• A comment which is tangential at best, but, the reason for matrix multiplication's rule is so that the matrix of a composite is the matrix product of the matrices of the composed functions; $[F \circ G] = [F][G]$. Historically, I would wager the product was first discovered in solving systems by substitutions... which is hidden composition in some sense. The chain rule does follow fairly soon after these thoughts, however, some differential analysis is required... that said, I would love to read more math history written by mathematicians. And, not super smart mathematicians. Ordinary folk.. – James S. Cook Jun 8 '14 at 3:22
• A nice example of this can be found in DA Cox's Galois Theory. Many of the sections have Historical Notes; for one small example, see books.google.com/… – Benjamin Dickman Jun 8 '14 at 5:15
• You might be interested in this question. – dtldarek Jun 8 '14 at 10:44
• The requirements of "a text which develops a subject in modern notation, terminology and rigour, while doing so as the subject came about historically" are contradictory. – user173 Jun 9 '14 at 12:58

I'm going to point you in the direction of Realistic Mathematics Education (RME). My reason for doing so is this: you're clear that the important part of your question is the mathematical context and motivation that arise from the types of problems people faced historically when mathematics was developed (to solve those problems). You already recognize that this idea of incorporating history into mathematics can be interpreted broadly. So the question (to me)becomes, how have people envisioned something similar to what you are suggesting, which may be useful to you as a starting point to narrow your exploration? I would also say that there is the possibly to introduce you to the mathematics education research concepts (theory) that have led people to learning approaches similar to what you describe.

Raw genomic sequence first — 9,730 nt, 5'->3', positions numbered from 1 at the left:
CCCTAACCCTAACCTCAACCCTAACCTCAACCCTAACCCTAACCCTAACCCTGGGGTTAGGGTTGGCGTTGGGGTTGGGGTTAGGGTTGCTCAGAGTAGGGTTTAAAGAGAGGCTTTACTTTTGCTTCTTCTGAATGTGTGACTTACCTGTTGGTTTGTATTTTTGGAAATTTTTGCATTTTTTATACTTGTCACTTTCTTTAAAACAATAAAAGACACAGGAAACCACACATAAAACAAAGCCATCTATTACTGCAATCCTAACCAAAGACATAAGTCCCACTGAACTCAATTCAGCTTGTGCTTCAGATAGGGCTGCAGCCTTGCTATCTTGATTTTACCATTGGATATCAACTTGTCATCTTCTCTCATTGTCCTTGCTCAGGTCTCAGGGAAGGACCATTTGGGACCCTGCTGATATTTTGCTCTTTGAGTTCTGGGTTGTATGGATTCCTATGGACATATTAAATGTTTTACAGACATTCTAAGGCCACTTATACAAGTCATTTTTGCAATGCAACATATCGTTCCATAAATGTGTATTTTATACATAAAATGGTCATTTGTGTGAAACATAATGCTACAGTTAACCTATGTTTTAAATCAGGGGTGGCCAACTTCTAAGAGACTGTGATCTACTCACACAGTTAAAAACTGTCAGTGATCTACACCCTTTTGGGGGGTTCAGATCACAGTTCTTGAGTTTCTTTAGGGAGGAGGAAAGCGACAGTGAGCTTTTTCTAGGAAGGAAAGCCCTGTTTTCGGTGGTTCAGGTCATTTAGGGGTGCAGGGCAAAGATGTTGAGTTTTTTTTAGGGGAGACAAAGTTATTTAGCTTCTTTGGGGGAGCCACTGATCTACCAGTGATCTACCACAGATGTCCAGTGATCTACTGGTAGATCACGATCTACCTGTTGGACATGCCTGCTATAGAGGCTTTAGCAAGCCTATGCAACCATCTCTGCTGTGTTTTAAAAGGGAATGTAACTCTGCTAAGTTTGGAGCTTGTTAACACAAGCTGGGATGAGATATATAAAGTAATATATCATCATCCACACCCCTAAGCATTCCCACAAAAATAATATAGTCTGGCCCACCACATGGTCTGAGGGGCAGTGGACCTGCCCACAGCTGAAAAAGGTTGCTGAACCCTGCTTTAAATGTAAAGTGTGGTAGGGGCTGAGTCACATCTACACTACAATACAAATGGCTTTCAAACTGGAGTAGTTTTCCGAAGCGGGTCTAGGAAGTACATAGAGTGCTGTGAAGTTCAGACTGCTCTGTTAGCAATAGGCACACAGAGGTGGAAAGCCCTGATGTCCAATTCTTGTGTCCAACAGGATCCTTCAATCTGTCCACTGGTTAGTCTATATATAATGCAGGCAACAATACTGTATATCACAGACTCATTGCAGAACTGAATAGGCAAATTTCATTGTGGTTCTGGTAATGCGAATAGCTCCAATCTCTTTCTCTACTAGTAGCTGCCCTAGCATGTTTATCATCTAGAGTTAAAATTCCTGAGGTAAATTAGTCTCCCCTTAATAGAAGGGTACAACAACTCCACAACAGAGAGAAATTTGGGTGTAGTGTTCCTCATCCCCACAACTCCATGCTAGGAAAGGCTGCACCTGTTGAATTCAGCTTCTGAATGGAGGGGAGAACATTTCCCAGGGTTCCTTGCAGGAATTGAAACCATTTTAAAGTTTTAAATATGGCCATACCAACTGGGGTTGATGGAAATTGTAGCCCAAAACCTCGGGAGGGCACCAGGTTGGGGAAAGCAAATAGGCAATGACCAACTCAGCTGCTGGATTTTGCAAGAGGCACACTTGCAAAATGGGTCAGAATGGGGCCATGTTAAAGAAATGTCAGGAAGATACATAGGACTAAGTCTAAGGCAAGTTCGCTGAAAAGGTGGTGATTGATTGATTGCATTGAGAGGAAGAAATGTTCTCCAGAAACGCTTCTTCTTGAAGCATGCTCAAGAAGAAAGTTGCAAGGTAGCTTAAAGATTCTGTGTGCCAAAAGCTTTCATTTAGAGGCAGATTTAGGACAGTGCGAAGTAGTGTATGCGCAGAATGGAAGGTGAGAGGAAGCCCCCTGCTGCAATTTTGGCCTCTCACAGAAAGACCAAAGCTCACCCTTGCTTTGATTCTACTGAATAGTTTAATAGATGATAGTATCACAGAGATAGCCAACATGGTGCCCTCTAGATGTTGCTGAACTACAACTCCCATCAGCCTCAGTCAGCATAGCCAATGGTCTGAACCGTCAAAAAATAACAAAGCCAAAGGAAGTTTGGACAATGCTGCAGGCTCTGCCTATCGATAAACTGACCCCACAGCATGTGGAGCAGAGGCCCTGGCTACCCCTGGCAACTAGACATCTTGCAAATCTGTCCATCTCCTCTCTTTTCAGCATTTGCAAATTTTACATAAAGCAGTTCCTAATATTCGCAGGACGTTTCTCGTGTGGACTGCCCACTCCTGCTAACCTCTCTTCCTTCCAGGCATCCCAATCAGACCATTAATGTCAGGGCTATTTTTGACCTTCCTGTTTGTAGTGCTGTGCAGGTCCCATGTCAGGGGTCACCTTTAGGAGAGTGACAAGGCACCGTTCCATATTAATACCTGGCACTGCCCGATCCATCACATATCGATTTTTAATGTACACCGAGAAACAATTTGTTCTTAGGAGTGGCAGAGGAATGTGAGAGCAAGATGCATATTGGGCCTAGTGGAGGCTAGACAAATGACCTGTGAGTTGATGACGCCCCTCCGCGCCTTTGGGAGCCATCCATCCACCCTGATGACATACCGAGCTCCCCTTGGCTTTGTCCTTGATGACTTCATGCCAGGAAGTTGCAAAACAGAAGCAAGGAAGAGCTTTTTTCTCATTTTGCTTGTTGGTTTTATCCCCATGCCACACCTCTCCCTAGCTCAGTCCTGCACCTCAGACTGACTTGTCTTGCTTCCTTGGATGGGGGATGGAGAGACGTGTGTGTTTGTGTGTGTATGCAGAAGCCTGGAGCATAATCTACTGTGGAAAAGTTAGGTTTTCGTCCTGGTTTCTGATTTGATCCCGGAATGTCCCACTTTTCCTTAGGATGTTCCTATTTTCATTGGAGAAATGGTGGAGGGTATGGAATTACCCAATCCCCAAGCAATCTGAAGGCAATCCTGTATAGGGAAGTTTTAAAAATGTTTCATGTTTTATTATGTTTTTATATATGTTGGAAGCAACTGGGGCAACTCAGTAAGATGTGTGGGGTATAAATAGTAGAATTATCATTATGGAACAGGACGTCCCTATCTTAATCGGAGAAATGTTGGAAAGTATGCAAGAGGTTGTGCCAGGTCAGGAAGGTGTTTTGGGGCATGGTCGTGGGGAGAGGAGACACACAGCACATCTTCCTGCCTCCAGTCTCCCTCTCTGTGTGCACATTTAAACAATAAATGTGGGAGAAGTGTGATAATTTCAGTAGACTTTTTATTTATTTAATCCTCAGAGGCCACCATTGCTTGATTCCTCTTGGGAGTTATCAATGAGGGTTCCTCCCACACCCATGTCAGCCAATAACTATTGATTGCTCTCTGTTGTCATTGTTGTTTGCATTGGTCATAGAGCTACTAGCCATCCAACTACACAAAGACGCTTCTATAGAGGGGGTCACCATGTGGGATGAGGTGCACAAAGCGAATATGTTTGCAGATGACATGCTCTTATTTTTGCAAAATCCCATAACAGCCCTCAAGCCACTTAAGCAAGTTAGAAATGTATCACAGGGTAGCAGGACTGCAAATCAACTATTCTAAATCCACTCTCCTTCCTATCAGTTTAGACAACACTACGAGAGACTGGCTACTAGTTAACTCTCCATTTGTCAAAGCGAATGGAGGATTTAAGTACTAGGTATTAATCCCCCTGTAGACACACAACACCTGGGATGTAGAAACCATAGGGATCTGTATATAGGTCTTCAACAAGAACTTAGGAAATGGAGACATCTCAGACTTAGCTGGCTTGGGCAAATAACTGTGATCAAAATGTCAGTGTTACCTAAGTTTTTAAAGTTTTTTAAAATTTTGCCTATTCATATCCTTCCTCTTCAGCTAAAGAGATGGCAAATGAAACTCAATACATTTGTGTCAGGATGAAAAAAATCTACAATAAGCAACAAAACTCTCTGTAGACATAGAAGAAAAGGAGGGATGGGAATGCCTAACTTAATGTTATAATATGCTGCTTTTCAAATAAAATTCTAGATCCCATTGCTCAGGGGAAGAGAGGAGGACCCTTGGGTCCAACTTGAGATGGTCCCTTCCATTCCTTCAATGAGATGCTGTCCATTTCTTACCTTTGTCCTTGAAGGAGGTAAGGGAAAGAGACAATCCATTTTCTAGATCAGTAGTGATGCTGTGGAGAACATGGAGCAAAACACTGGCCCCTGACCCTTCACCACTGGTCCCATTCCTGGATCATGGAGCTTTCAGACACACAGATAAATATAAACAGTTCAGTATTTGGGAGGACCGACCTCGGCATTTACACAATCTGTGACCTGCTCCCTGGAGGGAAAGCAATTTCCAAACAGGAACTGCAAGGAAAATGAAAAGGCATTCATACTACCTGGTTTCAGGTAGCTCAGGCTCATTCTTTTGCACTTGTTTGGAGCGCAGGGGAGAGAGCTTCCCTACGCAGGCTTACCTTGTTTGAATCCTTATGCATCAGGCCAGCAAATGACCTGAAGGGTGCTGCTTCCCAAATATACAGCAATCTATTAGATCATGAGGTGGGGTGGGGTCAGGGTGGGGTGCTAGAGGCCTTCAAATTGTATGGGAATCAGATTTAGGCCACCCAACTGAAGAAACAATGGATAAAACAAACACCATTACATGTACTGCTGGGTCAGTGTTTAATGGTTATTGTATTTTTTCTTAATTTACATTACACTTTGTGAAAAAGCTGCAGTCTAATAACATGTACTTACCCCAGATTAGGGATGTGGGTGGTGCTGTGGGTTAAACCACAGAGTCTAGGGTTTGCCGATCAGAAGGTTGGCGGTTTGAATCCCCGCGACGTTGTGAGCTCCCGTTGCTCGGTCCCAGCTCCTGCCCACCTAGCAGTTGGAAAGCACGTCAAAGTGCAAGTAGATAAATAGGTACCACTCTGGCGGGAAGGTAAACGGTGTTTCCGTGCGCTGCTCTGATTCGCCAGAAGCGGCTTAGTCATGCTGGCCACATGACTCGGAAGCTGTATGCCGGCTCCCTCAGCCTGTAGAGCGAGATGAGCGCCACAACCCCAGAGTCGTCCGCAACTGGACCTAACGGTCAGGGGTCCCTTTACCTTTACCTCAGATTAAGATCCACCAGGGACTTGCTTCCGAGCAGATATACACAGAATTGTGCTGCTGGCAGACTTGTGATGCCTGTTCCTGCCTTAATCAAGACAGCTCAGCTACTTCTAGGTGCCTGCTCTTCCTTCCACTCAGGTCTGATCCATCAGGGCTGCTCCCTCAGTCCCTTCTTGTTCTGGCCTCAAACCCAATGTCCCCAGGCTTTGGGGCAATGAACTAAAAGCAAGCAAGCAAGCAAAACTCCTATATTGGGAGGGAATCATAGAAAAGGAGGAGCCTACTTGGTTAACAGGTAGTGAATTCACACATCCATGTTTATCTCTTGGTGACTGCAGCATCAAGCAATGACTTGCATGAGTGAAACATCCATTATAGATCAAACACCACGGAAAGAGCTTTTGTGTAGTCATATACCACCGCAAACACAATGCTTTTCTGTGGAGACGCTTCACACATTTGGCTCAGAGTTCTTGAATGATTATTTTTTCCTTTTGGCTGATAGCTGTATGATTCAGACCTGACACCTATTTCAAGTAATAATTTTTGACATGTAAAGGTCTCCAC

In the case of RME, researchers were not motivated by the idea that history provided a sensible (to experts) structure of the content. In fact, Tall (referenced in the Gravemaijer and Doorman (1999) article I provide below) specifically warns against the expert tendency to structure based on pre-existing understanding. Your reference to limit makes me think you may already be familiar with Tall's argument, because this is precisely the example he uses to characterize some pitfalls of a traditional approach to calculus.

Instead of expert sense-making, researchers here are motivated by what will be allow students to pursue their own sense-making, and in the process make this mathematics real to them. It does not necessarily mean real-world situations, but rather an approach that is realistically (from a student perspective) motivated. To that end, Gravemeijer and Doorman (1999) don't actually describe their approach as being motivated by the inclusion of history. Instead, they look for elements of history that they find relevant to instructional design. For example: